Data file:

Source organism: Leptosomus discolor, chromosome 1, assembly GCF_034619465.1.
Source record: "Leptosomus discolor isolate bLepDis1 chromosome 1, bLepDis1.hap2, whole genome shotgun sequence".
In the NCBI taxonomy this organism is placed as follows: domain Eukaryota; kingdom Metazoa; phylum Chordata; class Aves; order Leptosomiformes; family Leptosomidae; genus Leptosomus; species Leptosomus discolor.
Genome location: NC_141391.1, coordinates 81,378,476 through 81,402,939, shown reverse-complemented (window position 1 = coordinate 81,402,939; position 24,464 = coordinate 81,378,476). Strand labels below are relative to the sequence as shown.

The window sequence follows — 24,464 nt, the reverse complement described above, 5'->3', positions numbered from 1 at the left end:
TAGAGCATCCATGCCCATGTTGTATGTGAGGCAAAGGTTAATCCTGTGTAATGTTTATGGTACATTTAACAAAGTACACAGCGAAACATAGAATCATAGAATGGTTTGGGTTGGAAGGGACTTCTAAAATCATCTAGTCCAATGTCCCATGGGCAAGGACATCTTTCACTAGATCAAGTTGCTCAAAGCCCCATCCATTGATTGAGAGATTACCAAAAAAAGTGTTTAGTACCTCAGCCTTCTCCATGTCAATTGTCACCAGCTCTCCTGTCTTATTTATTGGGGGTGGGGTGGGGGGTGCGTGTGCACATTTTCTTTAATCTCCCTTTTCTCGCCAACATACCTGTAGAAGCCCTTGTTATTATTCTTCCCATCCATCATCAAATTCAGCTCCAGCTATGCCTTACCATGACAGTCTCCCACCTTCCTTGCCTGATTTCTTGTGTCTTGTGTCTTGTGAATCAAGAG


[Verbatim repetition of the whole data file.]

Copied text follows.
Source organism: Leptosomus discolor, chromosome 1, assembly GCF_034619465.1.
Source record: "Leptosomus discolor isolate bLepDis1 chromosome 1, bLepDis1.hap2, whole genome shotgun sequence".
In the NCBI taxonomy this organism is placed as follows: domain Eukaryota; kingdom Metazoa; phylum Chordata; class Aves; order Leptosomiformes; family Leptosomidae; genus Leptosomus; species Leptosomus discolor.
Genome location: NC_141391.1, coordinates 81,378,476 through 81,402,939, shown reverse-complemented (window position 1 = coordinate 81,402,939; position 24,464 = coordinate 81,378,476). Strand labels below are relative to the sequence as shown.

The window sequence follows — 24,464 nt, the reverse complement described above, 5'->3', positions numbered from 1 at the left end:
TAGAGCATCCATGCCCATGTTGTATGTGAGGCAAAGGTTAATCCTGTGTAATGTTTATGGTACATTTAACAAAGTACACAGCGAAACATAGAATCATAGAATGGTTTGGGTTGGAAGGGACTTCTAAAATCATCTAGTCCAATGTCCCATGGGCAAGGACATCTTTCACTAGATCAAGTTGCTCAAAGCCCCATCCATTGATTGAGAGATTACCAAAAAAAGTGTTTAGTACCTCAGCCTTCTCCATGTCAATTGTCACCAGCTCTCCTGTCTTATTTATTGGGGGTGGGGTGGGGGGTGCGTGTGCACATTTTCTTTAATCTCCCTTTTCTCGCCAACATACCTGTAGAAGCCCTTGTTATTATTCTTCCCATCCATCATCAAATTCAGCTCCAGCTATGCCTTACCATGACAGTCTCCCACCTTCCTTGCCTGATTTCTTGTGTCTTGTGTCTTGTGAATCAAGAG